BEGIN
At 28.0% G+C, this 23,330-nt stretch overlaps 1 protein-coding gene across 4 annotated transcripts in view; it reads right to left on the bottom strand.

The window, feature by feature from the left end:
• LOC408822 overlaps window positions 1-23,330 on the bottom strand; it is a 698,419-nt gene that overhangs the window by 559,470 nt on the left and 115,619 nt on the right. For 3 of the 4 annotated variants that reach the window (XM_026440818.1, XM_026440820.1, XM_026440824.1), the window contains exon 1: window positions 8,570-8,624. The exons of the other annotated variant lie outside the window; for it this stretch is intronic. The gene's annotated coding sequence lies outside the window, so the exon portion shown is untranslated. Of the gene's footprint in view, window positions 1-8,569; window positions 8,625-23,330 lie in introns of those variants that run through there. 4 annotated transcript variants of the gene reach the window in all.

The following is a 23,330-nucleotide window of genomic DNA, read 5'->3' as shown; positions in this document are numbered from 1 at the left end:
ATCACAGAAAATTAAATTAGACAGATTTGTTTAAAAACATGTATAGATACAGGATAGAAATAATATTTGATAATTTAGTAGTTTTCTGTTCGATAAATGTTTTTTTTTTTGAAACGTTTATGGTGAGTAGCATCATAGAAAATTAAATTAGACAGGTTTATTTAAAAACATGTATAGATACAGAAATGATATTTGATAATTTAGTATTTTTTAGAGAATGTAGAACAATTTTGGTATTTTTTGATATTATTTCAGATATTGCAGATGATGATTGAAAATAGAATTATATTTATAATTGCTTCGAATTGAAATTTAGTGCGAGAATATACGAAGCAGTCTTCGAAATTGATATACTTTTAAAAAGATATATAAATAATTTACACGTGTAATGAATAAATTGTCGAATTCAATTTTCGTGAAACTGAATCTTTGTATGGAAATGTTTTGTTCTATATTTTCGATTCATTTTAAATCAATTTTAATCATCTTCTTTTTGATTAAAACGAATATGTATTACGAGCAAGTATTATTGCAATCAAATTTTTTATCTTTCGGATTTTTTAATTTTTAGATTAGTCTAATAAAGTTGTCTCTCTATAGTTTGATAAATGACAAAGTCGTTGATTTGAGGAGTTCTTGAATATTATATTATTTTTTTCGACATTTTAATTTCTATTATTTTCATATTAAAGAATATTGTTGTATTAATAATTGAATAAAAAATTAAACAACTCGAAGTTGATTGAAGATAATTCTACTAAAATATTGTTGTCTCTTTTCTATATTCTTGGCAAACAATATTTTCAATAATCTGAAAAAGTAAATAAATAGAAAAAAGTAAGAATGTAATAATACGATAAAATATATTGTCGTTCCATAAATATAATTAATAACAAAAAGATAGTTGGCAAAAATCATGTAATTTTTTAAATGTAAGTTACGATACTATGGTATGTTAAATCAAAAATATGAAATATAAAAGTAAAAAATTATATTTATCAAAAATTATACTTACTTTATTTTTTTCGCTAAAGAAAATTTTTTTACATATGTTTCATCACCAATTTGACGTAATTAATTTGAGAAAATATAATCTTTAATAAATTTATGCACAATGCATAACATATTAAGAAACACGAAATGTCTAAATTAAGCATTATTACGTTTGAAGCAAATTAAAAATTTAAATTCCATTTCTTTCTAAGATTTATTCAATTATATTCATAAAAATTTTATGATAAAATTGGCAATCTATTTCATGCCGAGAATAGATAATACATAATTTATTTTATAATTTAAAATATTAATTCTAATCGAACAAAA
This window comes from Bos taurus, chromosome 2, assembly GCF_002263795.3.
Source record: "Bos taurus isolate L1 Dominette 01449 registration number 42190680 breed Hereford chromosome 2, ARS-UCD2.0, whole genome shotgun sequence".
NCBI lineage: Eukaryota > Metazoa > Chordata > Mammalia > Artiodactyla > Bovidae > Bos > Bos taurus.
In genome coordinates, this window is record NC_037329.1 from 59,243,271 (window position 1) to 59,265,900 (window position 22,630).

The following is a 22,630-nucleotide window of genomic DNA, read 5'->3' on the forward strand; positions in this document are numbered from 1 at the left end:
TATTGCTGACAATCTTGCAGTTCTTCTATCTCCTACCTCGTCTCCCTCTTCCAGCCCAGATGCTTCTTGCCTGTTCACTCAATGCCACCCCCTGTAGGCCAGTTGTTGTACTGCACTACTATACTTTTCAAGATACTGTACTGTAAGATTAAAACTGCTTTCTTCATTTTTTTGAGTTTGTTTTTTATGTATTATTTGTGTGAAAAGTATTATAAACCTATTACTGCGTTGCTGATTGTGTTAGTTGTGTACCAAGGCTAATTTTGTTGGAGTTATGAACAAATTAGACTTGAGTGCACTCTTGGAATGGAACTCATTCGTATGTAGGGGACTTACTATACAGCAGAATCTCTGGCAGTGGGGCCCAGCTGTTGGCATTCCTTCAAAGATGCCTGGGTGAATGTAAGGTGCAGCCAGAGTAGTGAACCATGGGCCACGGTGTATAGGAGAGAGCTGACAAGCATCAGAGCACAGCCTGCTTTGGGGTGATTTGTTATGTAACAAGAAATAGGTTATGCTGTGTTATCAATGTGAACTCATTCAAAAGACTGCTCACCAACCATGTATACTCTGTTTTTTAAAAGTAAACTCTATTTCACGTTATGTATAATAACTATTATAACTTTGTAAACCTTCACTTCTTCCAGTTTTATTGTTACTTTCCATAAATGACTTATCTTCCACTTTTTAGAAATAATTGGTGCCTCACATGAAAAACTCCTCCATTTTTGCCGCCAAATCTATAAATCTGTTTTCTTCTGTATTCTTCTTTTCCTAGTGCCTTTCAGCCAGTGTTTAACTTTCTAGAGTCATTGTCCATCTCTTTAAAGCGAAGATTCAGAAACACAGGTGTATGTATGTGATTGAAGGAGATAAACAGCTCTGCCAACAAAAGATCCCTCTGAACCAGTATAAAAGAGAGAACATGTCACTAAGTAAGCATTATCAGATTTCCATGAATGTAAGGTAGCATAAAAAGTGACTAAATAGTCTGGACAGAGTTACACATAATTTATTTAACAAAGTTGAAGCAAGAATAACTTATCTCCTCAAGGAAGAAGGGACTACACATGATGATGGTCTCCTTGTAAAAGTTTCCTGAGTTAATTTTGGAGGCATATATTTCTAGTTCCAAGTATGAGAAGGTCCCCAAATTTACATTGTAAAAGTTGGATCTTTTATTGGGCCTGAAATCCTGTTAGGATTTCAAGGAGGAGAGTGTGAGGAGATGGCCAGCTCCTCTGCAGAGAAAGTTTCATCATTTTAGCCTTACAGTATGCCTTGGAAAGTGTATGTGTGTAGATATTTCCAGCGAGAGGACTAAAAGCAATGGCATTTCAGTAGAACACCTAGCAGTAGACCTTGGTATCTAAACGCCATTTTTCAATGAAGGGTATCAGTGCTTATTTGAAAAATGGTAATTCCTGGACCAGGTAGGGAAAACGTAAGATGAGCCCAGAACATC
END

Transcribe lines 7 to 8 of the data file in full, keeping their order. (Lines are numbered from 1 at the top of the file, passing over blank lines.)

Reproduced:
Source record: "Bos taurus isolate L1 Dominette 01449 registration number 42190680 breed Hereford chromosome 2, ARS-UCD2.0, whole genome shotgun sequence".
NCBI lineage: Eukaryota > Metazoa > Chordata > Mammalia > Artiodactyla > Bovidae > Bos > Bos taurus.